Firefighters Salaries In CaliforniaHowMuch
Who doesn’t think firefighters are national heroes? They work long shifts, maintain a high level of specialized skills, and risk their lives at a moment’s notice for the public good. Despite their popularity, did you know that many firefighters don’t make a living wage? In fact, how much they earn varies wildly around the country.
We gathered the data for our latest map from the Bureau of Labor Statistics (BLS), which publishes a wide variety of employment and economic data. We took the median annual salary of firefighters in every state as of May 2017 and created a color-coded map, highlighting the states that pay the most (and least) for professional firefighters. Median salary figures are a powerful way to understand how much most people make—half of all firefighters make less than the median amount, and half make more.
Top 10 States that Pay the Least Median Annual Salary to Firefighters
- Louisiana: $28,980
- Mississippi: $28,980
- Minnesota: $29,820
- Kentucky: $30,310
- Maine: $30,880
- Utah: $32,420
- West Virginia: $33,450
- South Carolina: $33,610
- North Carolina: $33,760
- New Mexico: $35,140
These are the ten states that pay the least amount of money for firefighters in the country. To put these numbers in perspective, the federal poverty level for a family of four is $25,100.
Analyzing our map of firefighter salaries reveals three key dynamics: state expenditures and politics, how often firefighters are called into action, and what exactly firefighters do. Let’s take each dynamic in order.
First, our map highlights how state governments spend money depending on which political party controls the local government. That is, Republican administrations tend to hold down public expenditures, and Democratic ones tend to spend more on public services. To see this dynamic in play, compare our map to the states where one political party controls all branches of state government, known as the supermajority trifecta. There are a group of states concentrated primarily across the South where firefighters earn relatively meager wages. Led by the state of Louisiana where they take home only $28,980, many states across the South simply refuse to pay a living wage to these brave men and women. Conversely, West Coast states (which Democrats control) spend the most on firefighter salaries. There are certainly a few notable exceptions, like Minnesota ($29,820) and Vermont ($38,540), but the rule generally applies across the country.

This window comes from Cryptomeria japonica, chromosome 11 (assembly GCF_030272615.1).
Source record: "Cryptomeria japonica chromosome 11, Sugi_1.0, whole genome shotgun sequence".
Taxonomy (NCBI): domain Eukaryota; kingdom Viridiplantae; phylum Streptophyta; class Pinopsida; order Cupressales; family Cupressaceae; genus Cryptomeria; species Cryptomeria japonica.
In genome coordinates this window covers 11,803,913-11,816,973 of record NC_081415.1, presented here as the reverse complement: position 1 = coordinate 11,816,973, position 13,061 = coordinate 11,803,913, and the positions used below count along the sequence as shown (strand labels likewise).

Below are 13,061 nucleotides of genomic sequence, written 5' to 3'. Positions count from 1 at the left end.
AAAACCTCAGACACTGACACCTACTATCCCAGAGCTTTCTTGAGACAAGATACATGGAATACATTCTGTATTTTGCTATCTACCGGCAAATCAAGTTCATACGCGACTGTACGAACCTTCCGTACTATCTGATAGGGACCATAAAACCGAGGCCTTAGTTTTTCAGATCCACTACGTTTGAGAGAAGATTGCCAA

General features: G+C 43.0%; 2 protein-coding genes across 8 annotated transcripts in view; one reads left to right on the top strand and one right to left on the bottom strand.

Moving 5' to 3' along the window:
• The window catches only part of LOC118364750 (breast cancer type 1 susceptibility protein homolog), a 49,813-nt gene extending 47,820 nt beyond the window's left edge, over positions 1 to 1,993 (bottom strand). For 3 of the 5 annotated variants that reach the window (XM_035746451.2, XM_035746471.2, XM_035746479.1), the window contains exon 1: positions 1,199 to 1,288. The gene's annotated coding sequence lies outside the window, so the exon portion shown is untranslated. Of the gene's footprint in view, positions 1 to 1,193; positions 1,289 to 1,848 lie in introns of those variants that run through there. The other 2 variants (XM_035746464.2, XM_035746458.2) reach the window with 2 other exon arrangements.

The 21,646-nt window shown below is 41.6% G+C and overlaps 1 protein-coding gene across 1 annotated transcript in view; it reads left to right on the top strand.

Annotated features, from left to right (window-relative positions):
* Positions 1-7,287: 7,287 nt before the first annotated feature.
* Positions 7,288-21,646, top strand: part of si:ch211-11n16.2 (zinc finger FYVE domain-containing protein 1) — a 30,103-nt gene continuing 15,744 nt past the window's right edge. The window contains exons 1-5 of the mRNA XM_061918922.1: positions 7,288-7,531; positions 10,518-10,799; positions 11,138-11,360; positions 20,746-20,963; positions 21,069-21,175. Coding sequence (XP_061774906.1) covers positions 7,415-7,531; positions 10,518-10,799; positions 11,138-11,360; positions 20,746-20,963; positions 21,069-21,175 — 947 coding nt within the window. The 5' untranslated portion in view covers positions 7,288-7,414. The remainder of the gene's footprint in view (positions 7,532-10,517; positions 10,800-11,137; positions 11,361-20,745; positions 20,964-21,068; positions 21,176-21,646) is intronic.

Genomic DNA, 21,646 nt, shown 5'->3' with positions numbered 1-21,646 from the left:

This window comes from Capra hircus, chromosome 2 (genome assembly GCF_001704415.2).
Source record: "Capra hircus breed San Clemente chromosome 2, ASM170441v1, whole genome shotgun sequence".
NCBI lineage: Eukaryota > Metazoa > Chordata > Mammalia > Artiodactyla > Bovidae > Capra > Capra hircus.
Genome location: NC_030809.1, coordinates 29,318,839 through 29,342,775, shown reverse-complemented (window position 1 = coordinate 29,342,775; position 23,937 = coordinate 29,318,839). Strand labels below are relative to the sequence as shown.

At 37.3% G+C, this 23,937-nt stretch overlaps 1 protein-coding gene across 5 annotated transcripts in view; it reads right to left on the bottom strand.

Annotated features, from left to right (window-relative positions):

Another way to think about firefighter salaries, other than politics, is to consider how often they are called into action. There’s a massive smog problem right now across several Western states because of forest fires, and you can bet the firefighters living in those states have significantly more work to do than in the South or Midwest. In other words, the cluster of states out West may have more to do with the environment and how many times firefighters are called into action than politics. Also, consider the role firefighters play in responding to natural disasters and terrorist attacks. New Jersey ($75,420) and New York ($73,480) pay the most money for firefighter salaries not just because they are expensive places to live. Firefighters are among the frontline emergency responders called to action when the unimaginable happens, and perhaps as a result they command higher salaries in these places for their efforts.
And finally, another way to think about our map is to consider why anyone would accept relatively little compensation for risking their lives. Part of it has to do with the promise of full pensions at a relatively young age. In exchange for accepting relatively low pay now, many public workers believed they would get defined-benefit public pensions backed by taxpayers. But as it turns out, states and municipalities simply don’t have the money to make good on their pension promises, leaving many firefighters with no alternative resources. Indeed, why would anyone accept $30,000 for such a dangerous job with no long-term financial security?
Data: Table 1.1
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